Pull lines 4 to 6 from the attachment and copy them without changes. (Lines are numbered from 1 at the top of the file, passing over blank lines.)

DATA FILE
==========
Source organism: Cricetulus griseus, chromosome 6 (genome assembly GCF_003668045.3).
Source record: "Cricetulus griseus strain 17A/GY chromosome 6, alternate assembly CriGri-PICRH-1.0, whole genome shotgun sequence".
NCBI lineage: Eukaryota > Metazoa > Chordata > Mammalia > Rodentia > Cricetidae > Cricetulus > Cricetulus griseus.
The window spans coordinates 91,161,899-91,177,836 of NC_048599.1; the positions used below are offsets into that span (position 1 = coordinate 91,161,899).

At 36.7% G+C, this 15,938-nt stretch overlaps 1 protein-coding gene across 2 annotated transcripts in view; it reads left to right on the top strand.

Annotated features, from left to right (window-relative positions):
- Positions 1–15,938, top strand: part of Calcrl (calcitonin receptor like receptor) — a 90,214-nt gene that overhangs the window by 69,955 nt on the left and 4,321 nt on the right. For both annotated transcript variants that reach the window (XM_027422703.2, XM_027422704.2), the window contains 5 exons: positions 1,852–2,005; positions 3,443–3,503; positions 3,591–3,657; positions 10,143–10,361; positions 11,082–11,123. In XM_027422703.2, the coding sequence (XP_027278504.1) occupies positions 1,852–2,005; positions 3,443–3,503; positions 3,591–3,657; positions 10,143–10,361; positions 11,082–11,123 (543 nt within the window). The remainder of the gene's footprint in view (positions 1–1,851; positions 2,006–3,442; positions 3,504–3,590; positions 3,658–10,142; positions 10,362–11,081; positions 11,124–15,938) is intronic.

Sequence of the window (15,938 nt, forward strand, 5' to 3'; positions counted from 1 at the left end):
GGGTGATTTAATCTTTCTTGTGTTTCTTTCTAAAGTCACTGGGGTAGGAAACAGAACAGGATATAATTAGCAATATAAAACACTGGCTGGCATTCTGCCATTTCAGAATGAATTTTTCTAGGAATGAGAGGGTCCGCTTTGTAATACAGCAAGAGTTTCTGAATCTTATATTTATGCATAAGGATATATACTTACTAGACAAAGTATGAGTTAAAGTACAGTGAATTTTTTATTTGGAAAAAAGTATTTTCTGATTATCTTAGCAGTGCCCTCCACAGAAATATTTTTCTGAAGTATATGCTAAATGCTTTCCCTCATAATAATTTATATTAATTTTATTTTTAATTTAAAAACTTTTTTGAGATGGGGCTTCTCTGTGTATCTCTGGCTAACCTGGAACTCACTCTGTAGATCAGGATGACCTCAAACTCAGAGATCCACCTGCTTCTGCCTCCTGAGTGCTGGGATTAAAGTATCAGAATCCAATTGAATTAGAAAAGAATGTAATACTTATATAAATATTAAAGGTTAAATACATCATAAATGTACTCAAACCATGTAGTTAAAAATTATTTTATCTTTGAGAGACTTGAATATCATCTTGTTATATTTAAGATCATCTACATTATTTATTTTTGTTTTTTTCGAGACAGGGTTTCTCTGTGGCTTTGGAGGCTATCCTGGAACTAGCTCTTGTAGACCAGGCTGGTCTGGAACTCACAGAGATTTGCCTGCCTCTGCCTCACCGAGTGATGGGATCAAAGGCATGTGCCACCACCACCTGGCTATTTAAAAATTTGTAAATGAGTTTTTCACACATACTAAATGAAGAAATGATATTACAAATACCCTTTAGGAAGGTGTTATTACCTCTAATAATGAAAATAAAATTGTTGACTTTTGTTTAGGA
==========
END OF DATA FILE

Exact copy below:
The window spans coordinates 91,161,899-91,177,836 of NC_048599.1; the positions used below are offsets into that span (position 1 = coordinate 91,161,899).

At 36.7% G+C, this 15,938-nt stretch overlaps 1 protein-coding gene across 2 annotated transcripts in view; it reads left to right on the top strand.

Annotated features, from left to right (window-relative positions):